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Editor's Blog and Industry Comments

Aluminium divides China from the rest of the world

10 January, 2014
As Chinese production swells, global producers have announced cutbacks of about 1.2 million tonnes this year, making the global aluminium production sector ever more polarised, as an article in the South China Morning Post points out. China is also the fastest-growing user of aluminium and so far at least any over-production is largely staying in China. At least in terms of primary metal. The country is still a marginal net importer, largely thanks to a prohibitive 15-per cent export tax and to preferential tax treatment for operators tolling imported metal into products.

China is producing nearly half of global output(*), as the rest of the world's production contracts. China's national output of the light metal has risen by 3.36 million tonnes annualised since the first quarter of this year, while output in the rest of the world has contracted by 1.06 million tonnes over the same period.


 


China is now within a whisker of producing half of the world's aluminium output. Average daily production in November was 65,130 tonnes, according to the China Nonferrous Metals Industry Association. Production in the rest of the world was 65,630 tonnes, according to the International Aluminium Institute (IAI).


 


It may have already got to the 50 per cent mark. Both agencies include an estimate for unreported production and for China that is currently 200,000 tonnes per month, while for the rest of the world it is 65,000 tonnes.


 


If it hasn't, it's probably only a matter of time since the increasingly divergent production trends show no signs of stopping.


 


Outside China, the world of aluminium smelting is characterised by high stocks, low prices and producer pain. Producers have announced cutbacks of about 1.2 million tonnes this year. November production fell to an annualised 23.94 million tonnes, the lowest run-rate since February 2010, when output was still recovering from the financial crisis.


 


However, not all of those cutbacks have yet shown up in the IAI figures to the end of November. Included in the net 1.06 million tonne decline since March is one non-price related outage, namely a 370,000-tonne per year potline at the new Ma'aden smelter in Saudi Arabia. Alcoa, which operates the plant in a joint venture with Saudi Arabian Mining, said in October it halted the line after "a period of pot instability" during the commissioning process.


 


It said it would accelerate the commissioning of a second potline; but the overall impact on the plant's output and timeline to full operation is unclear.


 


However, it is noticeable that annualised production in the IAI's Gulf category has dropped sharply by just over 200,000 tonnes annualised over the course of October and November. The implication is that production elsewhere has a bit further to fall as targeted high-cost smelters continue to ramp-down, particularly in North America and Russia, where the curtailments are concentrated.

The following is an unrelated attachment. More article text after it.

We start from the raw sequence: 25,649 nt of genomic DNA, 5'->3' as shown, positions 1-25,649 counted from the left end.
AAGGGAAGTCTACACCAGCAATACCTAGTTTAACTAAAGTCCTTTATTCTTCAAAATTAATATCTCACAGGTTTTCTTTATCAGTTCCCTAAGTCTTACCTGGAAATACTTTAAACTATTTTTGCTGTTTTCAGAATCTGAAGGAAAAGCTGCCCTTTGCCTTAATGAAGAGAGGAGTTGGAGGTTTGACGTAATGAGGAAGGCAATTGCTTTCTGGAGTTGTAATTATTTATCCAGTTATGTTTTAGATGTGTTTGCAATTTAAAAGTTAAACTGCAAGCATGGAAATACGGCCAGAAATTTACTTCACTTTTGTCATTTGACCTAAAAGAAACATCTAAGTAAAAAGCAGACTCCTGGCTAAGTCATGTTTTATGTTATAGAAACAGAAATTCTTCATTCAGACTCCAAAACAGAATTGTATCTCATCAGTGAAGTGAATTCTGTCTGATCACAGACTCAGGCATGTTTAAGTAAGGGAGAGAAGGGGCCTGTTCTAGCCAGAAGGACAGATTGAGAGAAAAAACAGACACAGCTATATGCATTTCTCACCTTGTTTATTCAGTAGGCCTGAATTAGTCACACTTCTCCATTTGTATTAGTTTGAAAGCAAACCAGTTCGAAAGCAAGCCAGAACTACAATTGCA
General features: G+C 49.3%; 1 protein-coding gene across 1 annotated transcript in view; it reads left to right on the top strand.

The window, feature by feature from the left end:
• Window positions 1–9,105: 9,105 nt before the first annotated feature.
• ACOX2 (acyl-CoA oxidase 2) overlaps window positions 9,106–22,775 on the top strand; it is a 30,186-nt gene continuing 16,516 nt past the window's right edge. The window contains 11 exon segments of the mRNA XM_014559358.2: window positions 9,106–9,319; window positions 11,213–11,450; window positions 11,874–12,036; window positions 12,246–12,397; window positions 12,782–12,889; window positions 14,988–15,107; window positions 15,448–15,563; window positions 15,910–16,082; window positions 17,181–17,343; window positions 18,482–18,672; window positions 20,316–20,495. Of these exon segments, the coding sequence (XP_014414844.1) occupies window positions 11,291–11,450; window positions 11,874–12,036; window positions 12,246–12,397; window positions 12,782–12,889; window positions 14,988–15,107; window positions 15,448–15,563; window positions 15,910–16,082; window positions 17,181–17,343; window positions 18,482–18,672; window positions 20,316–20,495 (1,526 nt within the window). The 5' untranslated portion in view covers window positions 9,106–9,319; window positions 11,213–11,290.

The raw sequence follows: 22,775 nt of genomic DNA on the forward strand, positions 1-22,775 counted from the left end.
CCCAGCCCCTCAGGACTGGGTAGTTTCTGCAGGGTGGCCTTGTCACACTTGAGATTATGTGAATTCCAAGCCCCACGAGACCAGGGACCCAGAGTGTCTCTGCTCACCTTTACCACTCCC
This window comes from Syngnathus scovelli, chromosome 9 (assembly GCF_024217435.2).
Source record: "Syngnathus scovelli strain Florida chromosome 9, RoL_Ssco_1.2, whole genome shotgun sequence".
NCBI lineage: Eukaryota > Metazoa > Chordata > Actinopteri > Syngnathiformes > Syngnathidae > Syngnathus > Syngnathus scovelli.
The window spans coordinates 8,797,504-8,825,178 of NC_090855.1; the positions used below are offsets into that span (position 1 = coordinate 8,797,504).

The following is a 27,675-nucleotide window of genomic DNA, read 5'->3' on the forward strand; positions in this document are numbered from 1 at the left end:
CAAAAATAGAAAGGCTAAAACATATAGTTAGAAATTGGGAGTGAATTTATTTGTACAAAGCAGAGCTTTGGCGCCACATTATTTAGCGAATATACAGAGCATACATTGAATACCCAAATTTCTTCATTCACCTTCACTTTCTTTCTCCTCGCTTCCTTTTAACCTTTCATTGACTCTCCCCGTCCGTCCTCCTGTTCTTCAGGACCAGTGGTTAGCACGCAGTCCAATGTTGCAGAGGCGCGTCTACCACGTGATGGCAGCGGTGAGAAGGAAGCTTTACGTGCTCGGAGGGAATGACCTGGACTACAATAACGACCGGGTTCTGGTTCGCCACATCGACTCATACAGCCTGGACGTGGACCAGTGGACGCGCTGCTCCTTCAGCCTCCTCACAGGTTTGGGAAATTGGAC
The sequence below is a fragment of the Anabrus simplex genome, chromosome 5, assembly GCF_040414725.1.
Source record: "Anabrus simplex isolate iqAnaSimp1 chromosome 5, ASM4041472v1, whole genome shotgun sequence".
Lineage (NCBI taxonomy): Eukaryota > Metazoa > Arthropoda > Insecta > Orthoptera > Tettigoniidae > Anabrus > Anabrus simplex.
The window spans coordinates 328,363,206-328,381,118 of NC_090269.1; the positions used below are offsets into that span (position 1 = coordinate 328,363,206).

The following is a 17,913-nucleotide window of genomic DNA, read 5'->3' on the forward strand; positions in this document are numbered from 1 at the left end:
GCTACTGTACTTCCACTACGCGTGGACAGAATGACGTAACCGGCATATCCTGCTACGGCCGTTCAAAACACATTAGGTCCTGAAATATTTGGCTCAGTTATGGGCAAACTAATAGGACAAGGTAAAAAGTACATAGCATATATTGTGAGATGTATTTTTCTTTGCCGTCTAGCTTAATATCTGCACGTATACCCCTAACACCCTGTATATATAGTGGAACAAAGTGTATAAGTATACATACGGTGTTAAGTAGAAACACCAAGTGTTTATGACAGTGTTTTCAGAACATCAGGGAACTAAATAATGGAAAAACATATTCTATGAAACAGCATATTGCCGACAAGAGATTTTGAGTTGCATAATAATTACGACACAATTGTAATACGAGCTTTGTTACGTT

China is not immune from the same price and margin pressures affecting producers everywhere else. Older capacity has been closed, though probably not by as much as it should have been, given local governments' habit of subsidising loss-making plants.


 


The real game-changer this year, however, has been the ramp-up of greenfield capacity in the country's northwestern provinces, particularly Xinjiang, where a new generation of smelters using trapped coal reserves as a cheap power source is pushing national production ever higher.


 


Along with steel, aluminium is a regular on Beijing's list of bloated industries, blighted by overcapacity and in need of restructuring.


 


The latest salvo in the long-running battle between central and regional governments was fired in October, when the State Council issued a new plan, promising to focus on "establishing and perfecting" market mechanisms to rein in recalcitrant sectors.


 


There are already reports of tougher environmental constraints on the steel sector, particularly on mills near smog-plagued Beijing. Any impact on the country's aluminium sector, though, seems so far negligible, given the strength of the upward trend in production over the last few months.


 


The real Achilles' heel of the smelter sector is its reliance on imports of bauxite, particularly Indonesian bauxite. That country's pending ban on exports of unprocessed minerals might pose some risk of disruption to affected Chinese smelters, but probably not any time soon.


 


The current consensus is that Chinese buyers have built up stocks before the 15 January deadline and have also started looking elsewhere, particularly Australia, India and Guinea, for alternative supplies.

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